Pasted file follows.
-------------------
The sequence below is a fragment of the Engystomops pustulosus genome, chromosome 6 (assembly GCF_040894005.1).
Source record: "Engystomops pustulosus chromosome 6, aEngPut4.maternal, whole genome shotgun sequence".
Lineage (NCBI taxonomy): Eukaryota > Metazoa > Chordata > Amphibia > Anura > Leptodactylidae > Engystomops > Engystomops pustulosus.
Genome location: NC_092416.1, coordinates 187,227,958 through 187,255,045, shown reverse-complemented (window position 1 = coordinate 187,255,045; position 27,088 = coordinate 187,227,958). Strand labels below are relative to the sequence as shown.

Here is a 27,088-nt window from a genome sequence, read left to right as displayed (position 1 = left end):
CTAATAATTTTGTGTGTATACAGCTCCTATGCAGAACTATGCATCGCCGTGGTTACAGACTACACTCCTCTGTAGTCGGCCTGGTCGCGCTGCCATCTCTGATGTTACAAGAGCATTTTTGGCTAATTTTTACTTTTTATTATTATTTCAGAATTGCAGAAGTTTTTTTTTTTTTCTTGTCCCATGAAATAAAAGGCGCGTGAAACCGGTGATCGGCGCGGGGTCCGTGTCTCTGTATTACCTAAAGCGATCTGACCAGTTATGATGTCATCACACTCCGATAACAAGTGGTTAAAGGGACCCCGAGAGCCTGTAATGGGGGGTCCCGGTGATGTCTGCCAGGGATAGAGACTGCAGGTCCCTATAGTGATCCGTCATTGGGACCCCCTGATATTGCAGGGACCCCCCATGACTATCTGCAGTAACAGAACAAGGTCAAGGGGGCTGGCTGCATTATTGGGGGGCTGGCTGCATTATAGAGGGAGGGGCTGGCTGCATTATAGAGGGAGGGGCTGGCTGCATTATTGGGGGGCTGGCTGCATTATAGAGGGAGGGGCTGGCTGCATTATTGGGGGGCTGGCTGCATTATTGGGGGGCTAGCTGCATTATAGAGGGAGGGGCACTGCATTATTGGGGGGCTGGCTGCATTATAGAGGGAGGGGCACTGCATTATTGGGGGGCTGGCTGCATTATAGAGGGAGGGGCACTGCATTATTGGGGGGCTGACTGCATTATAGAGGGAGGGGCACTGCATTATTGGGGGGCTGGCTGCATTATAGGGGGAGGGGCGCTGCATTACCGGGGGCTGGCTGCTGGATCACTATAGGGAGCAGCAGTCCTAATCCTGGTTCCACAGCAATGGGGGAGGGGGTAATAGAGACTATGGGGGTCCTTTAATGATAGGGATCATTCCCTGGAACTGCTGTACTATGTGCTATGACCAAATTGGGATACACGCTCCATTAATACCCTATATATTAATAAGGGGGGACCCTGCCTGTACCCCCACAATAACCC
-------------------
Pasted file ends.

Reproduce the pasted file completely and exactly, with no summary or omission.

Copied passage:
The sequence below is a fragment of the Engystomops pustulosus genome, chromosome 6 (assembly GCF_040894005.1).
Source record: "Engystomops pustulosus chromosome 6, aEngPut4.maternal, whole genome shotgun sequence".
Lineage (NCBI taxonomy): Eukaryota > Metazoa > Chordata > Amphibia > Anura > Leptodactylidae > Engystomops > Engystomops pustulosus.
Genome location: NC_092416.1, coordinates 187,227,958 through 187,255,045, shown reverse-complemented (window position 1 = coordinate 187,255,045; position 27,088 = coordinate 187,227,958). Strand labels below are relative to the sequence as shown.

Here is a 27,088-nt window from a genome sequence, read left to right as displayed (position 1 = left end):
CTAATAATTTTGTGTGTATACAGCTCCTATGCAGAACTATGCATCGCCGTGGTTACAGACTACACTCCTCTGTAGTCGGCCTGGTCGCGCTGCCATCTCTGATGTTACAAGAGCATTTTTGGCTAATTTTTACTTTTTATTATTATTTCAGAATTGCAGAAGTTTTTTTTTTTTTCTTGTCCCATGAAATAAAAGGCGCGTGAAACCGGTGATCGGCGCGGGGTCCGTGTCTCTGTATTACCTAAAGCGATCTGACCAGTTATGATGTCATCACACTCCGATAACAAGTGGTTAAAGGGACCCCGAGAGCCTGTAATGGGGGGTCCCGGTGATGTCTGCCAGGGATAGAGACTGCAGGTCCCTATAGTGATCCGTCATTGGGACCCCCTGATATTGCAGGGACCCCCCATGACTATCTGCAGTAACAGAACAAGGTCAAGGGGGCTGGCTGCATTATTGGGGGGCTGGCTGCATTATAGAGGGAGGGGCTGGCTGCATTATAGAGGGAGGGGCTGGCTGCATTATTGGGGGGCTGGCTGCATTATAGAGGGAGGGGCTGGCTGCATTATTGGGGGGCTGGCTGCATTATTGGGGGGCTAGCTGCATTATAGAGGGAGGGGCACTGCATTATTGGGGGGCTGGCTGCATTATAGAGGGAGGGGCACTGCATTATTGGGGGGCTGGCTGCATTATAGAGGGAGGGGCACTGCATTATTGGGGGGCTGACTGCATTATAGAGGGAGGGGCACTGCATTATTGGGGGGCTGGCTGCATTATAGGGGGAGGGGCGCTGCATTACCGGGGGCTGGCTGCTGGATCACTATAGGGAGCAGCAGTCCTAATCCTGGTTCCACAGCAATGGGGGAGGGGGTAATAGAGACTATGGGGGTCCTTTAATGATAGGGATCATTCCCTGGAACTGCTGTACTATGTGCTATGACCAAATTGGGATACACGCTCCATTAATACCCTATATATTAATAAGGGGGGACCCTGCCTGTACCCCCACAATAACCC